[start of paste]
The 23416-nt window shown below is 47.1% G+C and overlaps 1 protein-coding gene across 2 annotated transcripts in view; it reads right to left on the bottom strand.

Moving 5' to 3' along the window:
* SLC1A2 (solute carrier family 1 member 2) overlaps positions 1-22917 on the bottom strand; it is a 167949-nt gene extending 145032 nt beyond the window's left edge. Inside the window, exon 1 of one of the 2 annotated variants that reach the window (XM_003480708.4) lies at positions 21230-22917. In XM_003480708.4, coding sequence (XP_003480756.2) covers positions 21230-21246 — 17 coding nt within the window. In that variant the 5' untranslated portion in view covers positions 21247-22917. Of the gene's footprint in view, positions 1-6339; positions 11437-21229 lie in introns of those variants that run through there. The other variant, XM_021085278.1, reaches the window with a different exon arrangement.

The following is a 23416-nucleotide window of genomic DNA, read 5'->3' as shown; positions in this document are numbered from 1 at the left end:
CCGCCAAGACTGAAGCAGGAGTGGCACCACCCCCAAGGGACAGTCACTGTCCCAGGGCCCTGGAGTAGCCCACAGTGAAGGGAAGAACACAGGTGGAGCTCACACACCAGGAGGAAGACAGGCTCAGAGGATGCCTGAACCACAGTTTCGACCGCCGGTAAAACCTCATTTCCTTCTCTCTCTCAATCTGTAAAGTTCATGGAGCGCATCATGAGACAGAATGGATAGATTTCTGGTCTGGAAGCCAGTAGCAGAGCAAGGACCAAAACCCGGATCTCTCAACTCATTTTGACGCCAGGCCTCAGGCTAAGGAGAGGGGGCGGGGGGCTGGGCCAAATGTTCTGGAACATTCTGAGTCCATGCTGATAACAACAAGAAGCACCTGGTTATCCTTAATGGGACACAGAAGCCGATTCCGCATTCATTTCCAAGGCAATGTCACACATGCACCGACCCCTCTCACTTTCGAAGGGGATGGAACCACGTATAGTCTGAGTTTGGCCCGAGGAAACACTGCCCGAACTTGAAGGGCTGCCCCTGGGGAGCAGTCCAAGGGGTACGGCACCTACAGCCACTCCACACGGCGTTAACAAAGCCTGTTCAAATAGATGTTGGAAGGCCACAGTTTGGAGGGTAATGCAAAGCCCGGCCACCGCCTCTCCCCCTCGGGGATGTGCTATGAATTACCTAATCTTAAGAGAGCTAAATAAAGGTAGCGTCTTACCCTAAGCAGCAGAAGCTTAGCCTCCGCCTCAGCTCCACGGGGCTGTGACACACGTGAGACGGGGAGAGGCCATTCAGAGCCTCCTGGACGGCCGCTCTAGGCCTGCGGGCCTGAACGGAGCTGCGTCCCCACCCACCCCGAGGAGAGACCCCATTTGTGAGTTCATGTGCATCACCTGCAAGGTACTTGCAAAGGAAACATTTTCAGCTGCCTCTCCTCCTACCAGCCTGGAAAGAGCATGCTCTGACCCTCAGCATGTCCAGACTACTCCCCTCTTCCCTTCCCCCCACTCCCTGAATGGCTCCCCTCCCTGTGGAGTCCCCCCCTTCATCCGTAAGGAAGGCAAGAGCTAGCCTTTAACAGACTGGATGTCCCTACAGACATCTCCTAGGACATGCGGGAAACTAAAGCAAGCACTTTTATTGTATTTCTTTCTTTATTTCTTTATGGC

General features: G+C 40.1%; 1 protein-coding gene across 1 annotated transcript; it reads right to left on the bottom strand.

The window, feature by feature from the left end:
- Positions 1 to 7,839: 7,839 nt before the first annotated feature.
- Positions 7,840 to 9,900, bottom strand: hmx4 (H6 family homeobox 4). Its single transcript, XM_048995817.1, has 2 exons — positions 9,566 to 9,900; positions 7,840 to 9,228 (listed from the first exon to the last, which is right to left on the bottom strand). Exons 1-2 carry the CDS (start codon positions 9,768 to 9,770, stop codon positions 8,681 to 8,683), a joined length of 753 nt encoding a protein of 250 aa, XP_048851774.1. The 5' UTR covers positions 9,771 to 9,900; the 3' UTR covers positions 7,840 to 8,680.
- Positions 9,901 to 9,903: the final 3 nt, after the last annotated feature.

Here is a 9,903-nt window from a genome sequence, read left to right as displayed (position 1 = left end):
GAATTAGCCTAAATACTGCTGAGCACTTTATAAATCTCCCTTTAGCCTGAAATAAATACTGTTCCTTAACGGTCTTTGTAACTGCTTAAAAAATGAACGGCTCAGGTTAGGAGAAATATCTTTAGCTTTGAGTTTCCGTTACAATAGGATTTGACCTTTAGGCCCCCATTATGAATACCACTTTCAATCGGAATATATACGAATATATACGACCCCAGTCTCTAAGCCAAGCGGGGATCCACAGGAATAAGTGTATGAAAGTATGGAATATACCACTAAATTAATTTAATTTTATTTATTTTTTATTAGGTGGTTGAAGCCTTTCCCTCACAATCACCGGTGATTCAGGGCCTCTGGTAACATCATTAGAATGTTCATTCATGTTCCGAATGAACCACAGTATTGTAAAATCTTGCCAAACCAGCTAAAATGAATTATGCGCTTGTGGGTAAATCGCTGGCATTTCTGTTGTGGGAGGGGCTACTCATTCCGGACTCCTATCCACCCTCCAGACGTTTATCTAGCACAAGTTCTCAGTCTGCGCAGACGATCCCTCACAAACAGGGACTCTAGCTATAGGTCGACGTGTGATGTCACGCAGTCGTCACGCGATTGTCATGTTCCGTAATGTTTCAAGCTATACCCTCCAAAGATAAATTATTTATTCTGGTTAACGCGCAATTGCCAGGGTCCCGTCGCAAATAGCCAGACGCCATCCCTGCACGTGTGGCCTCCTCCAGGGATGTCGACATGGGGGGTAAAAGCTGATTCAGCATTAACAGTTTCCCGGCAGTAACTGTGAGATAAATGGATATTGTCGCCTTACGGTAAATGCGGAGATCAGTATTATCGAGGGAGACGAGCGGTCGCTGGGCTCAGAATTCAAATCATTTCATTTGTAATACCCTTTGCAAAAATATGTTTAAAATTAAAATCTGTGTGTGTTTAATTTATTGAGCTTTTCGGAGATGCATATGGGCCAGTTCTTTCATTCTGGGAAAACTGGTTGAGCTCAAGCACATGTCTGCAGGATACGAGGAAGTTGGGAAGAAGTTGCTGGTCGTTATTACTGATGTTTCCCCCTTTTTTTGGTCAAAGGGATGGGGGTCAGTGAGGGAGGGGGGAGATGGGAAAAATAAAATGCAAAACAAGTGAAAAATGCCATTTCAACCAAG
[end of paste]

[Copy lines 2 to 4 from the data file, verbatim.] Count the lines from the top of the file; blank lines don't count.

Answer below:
Moving 5' to 3' along the window:
* SLC1A2 (solute carrier family 1 member 2) overlaps positions 1-22917 on the bottom strand; it is a 167949-nt gene extending 145032 nt beyond the window's left edge. Inside the window, exon 1 of one of the 2 annotated variants that reach the window (XM_003480708.4) lies at positions 21230-22917. In XM_003480708.4, coding sequence (XP_003480756.2) covers positions 21230-21246 — 17 coding nt within the window. In that variant the 5' untranslated portion in view covers positions 21247-22917. Of the gene's footprint in view, positions 1-6339; positions 11437-21229 lie in introns of those variants that run through there. The other variant, XM_021085278.1, reaches the window with a different exon arrangement.

The following is a 23416-nucleotide window of genomic DNA, read 5'->3' as shown; positions in this document are numbered from 1 at the left end: